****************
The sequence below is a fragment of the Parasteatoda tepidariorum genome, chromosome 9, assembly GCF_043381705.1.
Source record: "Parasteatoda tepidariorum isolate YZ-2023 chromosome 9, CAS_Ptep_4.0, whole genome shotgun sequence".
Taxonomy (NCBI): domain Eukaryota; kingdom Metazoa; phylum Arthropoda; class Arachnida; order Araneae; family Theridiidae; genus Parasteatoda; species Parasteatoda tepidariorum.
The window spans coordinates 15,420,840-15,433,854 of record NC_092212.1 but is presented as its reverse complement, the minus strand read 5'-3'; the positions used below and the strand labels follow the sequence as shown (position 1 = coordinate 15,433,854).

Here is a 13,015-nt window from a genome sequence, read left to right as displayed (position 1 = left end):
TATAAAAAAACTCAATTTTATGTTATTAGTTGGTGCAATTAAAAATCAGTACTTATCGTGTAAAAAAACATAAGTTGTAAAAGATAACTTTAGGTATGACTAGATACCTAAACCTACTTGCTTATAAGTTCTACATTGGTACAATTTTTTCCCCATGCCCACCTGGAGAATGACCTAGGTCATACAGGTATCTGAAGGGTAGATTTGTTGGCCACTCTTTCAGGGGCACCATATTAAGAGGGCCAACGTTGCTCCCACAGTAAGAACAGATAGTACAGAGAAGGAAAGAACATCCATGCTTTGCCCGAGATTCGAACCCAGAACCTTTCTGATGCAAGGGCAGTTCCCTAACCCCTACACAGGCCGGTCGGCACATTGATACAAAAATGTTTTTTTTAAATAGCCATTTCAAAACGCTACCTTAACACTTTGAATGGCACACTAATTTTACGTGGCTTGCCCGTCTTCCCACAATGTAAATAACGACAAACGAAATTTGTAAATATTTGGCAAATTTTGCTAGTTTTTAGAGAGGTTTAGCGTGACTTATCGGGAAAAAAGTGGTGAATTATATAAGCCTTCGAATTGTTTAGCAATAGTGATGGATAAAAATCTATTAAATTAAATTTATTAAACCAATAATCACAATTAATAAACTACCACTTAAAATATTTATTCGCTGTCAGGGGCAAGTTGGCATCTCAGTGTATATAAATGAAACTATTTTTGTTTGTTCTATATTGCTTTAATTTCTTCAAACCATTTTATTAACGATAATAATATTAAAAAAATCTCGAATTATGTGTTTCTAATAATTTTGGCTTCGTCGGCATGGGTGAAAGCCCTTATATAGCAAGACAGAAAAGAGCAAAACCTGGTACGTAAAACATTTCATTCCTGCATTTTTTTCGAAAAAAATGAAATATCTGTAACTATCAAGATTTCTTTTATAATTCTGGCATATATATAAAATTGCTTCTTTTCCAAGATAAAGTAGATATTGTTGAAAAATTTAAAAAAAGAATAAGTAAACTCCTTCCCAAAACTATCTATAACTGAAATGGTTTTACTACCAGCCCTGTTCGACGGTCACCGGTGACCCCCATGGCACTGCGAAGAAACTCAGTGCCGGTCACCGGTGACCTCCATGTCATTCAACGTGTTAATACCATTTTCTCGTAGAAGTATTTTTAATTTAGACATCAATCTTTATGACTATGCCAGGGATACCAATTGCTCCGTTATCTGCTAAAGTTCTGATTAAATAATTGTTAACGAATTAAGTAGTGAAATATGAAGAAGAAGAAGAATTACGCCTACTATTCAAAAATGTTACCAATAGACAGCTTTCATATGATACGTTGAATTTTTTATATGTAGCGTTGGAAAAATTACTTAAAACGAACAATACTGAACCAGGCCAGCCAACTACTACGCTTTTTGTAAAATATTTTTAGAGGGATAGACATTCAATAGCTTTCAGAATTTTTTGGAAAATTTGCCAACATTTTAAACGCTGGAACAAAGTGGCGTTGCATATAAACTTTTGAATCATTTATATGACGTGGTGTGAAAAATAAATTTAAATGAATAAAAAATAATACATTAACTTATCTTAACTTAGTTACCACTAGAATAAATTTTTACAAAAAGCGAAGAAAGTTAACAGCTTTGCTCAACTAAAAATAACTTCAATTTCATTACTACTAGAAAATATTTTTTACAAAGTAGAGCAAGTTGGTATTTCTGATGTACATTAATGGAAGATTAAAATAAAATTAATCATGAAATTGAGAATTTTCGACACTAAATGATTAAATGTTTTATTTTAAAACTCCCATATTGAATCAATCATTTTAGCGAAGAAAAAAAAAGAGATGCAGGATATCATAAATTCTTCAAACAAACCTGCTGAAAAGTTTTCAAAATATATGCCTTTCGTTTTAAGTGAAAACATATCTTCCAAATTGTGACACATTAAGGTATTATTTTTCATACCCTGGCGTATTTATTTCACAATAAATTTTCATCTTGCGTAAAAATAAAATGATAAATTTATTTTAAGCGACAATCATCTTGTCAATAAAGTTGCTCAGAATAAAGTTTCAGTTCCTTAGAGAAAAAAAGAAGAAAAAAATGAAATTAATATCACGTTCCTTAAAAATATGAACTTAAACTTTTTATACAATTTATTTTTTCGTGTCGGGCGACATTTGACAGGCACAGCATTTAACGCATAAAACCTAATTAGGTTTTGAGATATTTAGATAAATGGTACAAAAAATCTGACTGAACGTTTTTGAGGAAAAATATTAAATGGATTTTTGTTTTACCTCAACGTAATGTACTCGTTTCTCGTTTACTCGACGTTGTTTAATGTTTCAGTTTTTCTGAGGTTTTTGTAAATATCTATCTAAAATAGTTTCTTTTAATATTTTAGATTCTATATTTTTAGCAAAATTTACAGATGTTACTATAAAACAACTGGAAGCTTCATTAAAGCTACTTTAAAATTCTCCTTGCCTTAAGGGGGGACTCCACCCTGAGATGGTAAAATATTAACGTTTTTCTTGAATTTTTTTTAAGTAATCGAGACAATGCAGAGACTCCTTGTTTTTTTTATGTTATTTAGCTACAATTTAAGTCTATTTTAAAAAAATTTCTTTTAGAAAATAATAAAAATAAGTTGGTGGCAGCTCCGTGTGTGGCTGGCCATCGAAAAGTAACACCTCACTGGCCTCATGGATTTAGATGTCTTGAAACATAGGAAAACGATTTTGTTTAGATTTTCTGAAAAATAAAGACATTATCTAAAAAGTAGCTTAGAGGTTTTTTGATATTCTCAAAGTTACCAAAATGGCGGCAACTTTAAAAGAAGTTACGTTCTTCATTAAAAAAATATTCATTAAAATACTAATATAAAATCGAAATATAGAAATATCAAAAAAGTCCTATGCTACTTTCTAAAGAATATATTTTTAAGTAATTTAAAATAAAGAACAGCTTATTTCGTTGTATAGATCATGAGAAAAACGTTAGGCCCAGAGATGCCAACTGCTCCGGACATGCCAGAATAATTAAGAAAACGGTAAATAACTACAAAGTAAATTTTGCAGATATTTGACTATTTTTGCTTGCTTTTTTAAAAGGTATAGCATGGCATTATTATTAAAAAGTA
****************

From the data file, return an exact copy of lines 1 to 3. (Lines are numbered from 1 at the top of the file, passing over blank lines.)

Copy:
The sequence below is a fragment of the Parasteatoda tepidariorum genome, chromosome 9, assembly GCF_043381705.1.
Source record: "Parasteatoda tepidariorum isolate YZ-2023 chromosome 9, CAS_Ptep_4.0, whole genome shotgun sequence".
Taxonomy (NCBI): domain Eukaryota; kingdom Metazoa; phylum Arthropoda; class Arachnida; order Araneae; family Theridiidae; genus Parasteatoda; species Parasteatoda tepidariorum.